The Backyard Naturalist – Vultures
Andrew Wyeth made a painting called “Soaring” in the 1940s. There’s a little white farmhouse in it. It’s very, very little because it’s viewed from the perspective of a group of turkey vultures wheeling hundreds of feet above. Other than the farmhouse, the landscape consists of vague rolling hills painted gray-green. There are three vultures in the painting, and you are the fourth, looking at the scene from above the others. It is uncanny in the way that Freud defined the term: “all that arouses dread and creeping horror.” I read the painting that way the first time I saw it, finding myself mentally wandering that quiet, dust-moted farmhouse, all of its residents dead. Hence, vultures descending.
The thing about vultures is that they’re usually ascending, not descending, when they circle. A lot of raptors do this, riding tornado-shaped updrafts of warm air thousands of feet into the sky. At the top, where the currents peter out, the birds will coast off and try to catch the next thermal. Stringing these together, they can travel long distances, or pick up the scent of an enticing carcass, and descend. A spiraling vulture, in other words, is a rising vulture, and one in search of dead meat, not one that has found it already.
I met a vulture named Violet a few years ago. She’s a captive bird, acclimated to humans, living at a nature education center. I was visiting her enclosure to give her a medical checkup. After I’d been inside with her for a bit, observing her more out of fascination than any veterinary need, she hopped down off her perch and stomped over toward me. She stopped, standing about a foot away, and then lunged at my shoe and started tugging on the laces. I laughed, but as she got increasingly aggressive, I stepped away from her and she gave it a rest while I looked her in the eye and asked what that was all about. She turned away and seemed to affect a posture of nonchalance. She walked, slowly, studiously casual, around some rocks and her little hideout shelter, clearly pretending not to notice me. I turned my body sideways, watching her only out of the corner of my eye, and she leaped toward my shoe and started worrying the laces again.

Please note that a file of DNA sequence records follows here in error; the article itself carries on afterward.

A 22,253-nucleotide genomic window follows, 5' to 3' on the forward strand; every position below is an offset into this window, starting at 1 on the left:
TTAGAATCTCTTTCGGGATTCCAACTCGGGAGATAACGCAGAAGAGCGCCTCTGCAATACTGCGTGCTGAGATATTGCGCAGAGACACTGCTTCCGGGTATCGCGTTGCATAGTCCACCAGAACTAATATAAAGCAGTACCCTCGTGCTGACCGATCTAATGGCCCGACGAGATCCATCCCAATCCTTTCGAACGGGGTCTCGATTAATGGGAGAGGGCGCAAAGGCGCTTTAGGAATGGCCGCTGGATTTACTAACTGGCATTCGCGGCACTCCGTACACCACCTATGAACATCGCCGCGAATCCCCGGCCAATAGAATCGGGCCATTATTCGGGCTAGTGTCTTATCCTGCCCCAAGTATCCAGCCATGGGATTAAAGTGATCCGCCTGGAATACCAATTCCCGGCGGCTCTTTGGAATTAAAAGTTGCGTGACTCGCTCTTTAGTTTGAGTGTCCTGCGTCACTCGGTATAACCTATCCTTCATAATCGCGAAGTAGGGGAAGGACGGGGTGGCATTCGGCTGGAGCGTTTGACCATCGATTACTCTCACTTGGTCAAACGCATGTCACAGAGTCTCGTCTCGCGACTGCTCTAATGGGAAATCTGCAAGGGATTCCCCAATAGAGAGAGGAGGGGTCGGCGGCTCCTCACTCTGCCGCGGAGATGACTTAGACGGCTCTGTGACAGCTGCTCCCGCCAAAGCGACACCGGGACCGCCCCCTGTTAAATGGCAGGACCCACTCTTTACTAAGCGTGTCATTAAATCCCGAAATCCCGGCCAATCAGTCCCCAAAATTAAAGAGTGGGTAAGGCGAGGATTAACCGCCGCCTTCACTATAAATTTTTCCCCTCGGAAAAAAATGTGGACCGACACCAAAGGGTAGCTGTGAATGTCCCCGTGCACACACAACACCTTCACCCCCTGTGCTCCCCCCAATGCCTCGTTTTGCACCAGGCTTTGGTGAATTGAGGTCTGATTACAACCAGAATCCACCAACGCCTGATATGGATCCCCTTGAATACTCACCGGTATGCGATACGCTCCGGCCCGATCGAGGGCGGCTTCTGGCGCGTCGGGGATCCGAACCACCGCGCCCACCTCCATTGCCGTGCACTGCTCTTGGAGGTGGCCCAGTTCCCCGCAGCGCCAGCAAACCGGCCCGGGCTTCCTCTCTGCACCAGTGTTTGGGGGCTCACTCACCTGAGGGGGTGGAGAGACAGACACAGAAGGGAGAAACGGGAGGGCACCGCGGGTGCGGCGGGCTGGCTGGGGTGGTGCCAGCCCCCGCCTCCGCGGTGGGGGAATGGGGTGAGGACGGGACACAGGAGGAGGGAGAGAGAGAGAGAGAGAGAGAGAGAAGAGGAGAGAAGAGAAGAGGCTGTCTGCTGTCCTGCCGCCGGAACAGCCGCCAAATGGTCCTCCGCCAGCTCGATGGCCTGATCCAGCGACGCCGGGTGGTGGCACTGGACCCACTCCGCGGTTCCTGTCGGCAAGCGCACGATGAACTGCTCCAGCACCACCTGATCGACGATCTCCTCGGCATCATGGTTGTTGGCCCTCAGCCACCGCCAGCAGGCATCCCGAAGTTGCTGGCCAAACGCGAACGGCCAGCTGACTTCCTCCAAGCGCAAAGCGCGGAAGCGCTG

We repeated this routine over and over, she watching me, and I watching her. Whenever I turned my back, she’d pounce, like a bulky, bald-headed cat. My laughter gained a hint of anxiety as she got more and more agitated, starting to yank my pant leg with her beak, too, but every time I looked her directly in the eye, she’d stop. My friend Sarah was in the enclosure with me; she and Violet are friends. I, on the other hand, was new and had to be tested. I am sure I failed, in Violet’s estimation, as I backed through the door and out, laces dragging.
The thermals that vultures ride are often marked by puffy white cumulus clouds at their tops, and their generation is dependent on the sun warming the ground below. So, not only are circling vultures not a sign that anyone’s lying dead below, they’re most likely to be seen soaring together in those wobbly circles on a clear, warm, blue-sky day. The dread seems to drain away, knowing this. Now, when I look at the Wyeth painting, I think of Violet, her wildness, but also her comfort around humans that allowed me to get close enough to glimpse her personality, her game with its edge of menace and provocation, her curiosity. No uncanny symbol, no harbinger of death, just an animal like us, fond of warm breezes, sunny days and practical jokes.